Bambang Bemby Soebyakto, Kencana Dewi, Mukhtaruddin and Shendy Arsela aim to see the effect of Investment Opportunity Set (IOS) to earnings quality and firm value with corporate governance mechanisms (frequency of audit committee meeting, the composition of Independent board of commissioners, institutional ownership, and managerial ownership) as the moderating variable. In this study, population was manufacturing companies listing from 2009 until 2012. The samples were selected by using purposive sampling method. After the selecting population based on the certain criteria, there are 15 companies sampled. The data analysis technique used in this study is multiple regression analysis. The result frequency of audit committee meeting, the composition of Independent board of commissioners, institutional ownership, and managerial ownership) does not influence the earnings quality but significantly influence the firm value. Based on the testing of partial, IOS does not effect on the earnings quality but significantly effect on the firm value and IOS which moderated by corporate governance mechanisms (frequency of audit committee meeting, the composition of Independent board of commissioners, institutional ownership, and managerial ownership) does not effect on the earnings quality and the firm value.
Eko Suyono, Subba Reddy Yarram, and Riswan Riswani set out to discover: 1) the influences of company lifecycle (i.e., pioneer, growth, mature, and decline) and set of control variables (i.e, tax level, interest rate, institutional ownership, and managerial ownership) on capital structure; 2) the influence of capital structure on company performance; and 3) the moderating role of each stage of the company life cycle on the relationship between capital structure and company performance. Implementing quantitative approach by using OLS Regression Analysis and Moderated Regression Analysis (MRA) on a set of the sample that consists of 157 Indonesian non-financial listed firms for 2010-2015 periods (942 firm years), findings show that company life cycle has a significant influence on capital structure. While for control variables, tax level and institutional ownership have a positive influence on the capital structure, wherein interest rate and managerial ownership have a negative effect on capital structure. Moreover, capital structure ratio influences positively on company performance. The finding documents that pioneer and growth stages have a moderating role in strengthening the influence of capital structure on company performance, while mature and decline stages have a moderating role in weakening the influence of capital structure on company performance. This study provides important implications for corporations and business practitioners with regard to the best choice in the composition of capital structure which is able to improve company performance. This study is innovative in testing the moderating role of company life cycle on the relationship between capital structure and company performance.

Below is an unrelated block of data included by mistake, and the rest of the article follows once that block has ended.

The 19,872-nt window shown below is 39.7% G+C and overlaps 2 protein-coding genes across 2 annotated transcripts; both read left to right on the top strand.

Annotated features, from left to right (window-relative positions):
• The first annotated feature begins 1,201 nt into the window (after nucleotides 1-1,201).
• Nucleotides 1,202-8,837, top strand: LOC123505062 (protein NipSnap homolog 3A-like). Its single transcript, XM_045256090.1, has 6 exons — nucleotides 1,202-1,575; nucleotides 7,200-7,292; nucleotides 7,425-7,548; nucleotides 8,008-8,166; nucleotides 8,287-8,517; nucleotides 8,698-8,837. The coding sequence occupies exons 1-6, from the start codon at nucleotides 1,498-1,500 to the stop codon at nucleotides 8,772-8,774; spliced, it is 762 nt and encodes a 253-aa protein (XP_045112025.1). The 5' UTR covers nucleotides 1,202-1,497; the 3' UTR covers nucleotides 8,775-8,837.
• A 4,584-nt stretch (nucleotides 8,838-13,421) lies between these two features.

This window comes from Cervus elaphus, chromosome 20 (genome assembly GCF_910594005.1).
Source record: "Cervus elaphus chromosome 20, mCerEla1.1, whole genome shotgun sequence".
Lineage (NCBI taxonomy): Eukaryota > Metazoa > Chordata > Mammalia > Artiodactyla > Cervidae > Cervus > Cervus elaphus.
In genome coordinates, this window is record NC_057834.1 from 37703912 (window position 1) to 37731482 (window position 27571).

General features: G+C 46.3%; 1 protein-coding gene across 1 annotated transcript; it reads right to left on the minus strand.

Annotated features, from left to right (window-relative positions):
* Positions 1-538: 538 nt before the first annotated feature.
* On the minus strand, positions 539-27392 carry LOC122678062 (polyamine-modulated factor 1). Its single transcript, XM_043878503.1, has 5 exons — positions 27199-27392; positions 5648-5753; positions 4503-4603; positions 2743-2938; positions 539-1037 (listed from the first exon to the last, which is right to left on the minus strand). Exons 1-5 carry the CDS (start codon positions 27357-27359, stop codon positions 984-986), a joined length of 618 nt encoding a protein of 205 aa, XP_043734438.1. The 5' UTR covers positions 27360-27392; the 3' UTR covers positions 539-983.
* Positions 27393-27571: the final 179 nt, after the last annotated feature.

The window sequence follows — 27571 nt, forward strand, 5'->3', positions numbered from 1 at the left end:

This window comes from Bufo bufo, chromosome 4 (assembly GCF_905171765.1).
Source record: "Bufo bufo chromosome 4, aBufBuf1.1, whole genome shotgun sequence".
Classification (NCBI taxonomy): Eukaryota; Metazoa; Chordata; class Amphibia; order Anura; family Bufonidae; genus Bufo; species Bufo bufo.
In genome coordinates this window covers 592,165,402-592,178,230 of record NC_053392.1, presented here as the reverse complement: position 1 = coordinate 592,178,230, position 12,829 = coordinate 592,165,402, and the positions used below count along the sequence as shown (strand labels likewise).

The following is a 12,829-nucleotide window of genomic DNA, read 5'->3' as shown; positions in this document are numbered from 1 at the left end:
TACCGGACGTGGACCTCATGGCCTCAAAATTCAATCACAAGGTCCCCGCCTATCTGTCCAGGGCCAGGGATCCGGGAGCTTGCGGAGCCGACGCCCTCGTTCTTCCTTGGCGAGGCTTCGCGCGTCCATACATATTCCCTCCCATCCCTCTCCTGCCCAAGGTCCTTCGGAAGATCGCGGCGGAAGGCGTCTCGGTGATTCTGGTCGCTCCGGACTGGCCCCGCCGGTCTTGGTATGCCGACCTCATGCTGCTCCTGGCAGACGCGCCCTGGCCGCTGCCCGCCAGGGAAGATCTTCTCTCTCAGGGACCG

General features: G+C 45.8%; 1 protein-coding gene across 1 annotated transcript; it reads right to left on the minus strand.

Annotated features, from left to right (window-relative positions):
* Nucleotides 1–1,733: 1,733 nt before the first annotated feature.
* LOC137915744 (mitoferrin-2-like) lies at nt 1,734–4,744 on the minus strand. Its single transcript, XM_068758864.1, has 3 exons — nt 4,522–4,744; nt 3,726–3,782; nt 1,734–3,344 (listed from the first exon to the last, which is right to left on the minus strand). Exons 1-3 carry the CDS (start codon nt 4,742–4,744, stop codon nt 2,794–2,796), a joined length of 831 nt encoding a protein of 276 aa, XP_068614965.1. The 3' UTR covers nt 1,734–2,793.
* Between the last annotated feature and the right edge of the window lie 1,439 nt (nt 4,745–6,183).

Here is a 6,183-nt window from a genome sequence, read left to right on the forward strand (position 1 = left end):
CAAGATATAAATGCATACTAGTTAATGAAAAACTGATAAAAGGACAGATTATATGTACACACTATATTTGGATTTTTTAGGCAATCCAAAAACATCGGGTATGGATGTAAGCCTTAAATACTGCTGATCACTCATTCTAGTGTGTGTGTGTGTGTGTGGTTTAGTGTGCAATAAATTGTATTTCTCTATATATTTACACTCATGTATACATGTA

Shirley Mo-Ching Yeung reflects on the commitment of organizations in sustainability and Corporate Social Responsibility (CSR) and explores the key elements of human capital development through a case study of Kalmar Asia, integrating vision, mission, strategy, core values and good practices for sustainable development. Based on the literature search on human capital development from 2007 to 2014 on 27 articles from different countries, it is found that developing a concept human capital development is crucial for corporate sustainable development. This paper intends to highlight the type of leadership in facilitating human capital development; desirable attitude and behavior. A case of Kalmar Asia has been used to link up the output of actualizing UN Principles of Responsible Management Education (PRME) principles – purpose, values, methods, research, partnership, and dialogue into the process of implementing people-related strategy that focus on exploring and developing potential to serve organizations and the community.
Michele Fabrizi and Silvia Pilonato investigate the relationship between pay-for-performance compensation and organizational performance in the setting of Italian local governments. Pay-for-performance systems have been introduced in the majority of the OECD’s countries as part of their performance management systems, but research on their effects is still in its infancy. This study contributes to fill this gap by using a sample of Italian local governments to empirically determine whether variable compensation translates into higher future performance.
The research methodology uses a unique hand-collected database. The study uses the measures of the local governments’ performance defined along six key dimensions (standard of living, services and environment, employment level, law and order, population, leisure), over the period 2010-2013, provided by an independent source. Detailed data on managers’ compensation for each local government is obtained from Italy’s Treasury Department, and other variables on local governments were hand collected by official documents. A multivariate analysis is conducted on 398 observations.
The main results show a positive association between future performance and the percentage of variable compensation granted to local managers. Moreover, additional analyses show that this result is not driven by managers’ total compensation but it depends on the composition of managers’ compensation. Overall, empirical evidence reported in this study suggests that public organizations might benefit from the introduction of pay for performance systems.
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The journal Corporate Ownership and Control is published quarterly. Currently, we call for papers for the next issue of the journal. The deadline for submissions is September 15, 2017. Instructions for authors may be viewed here.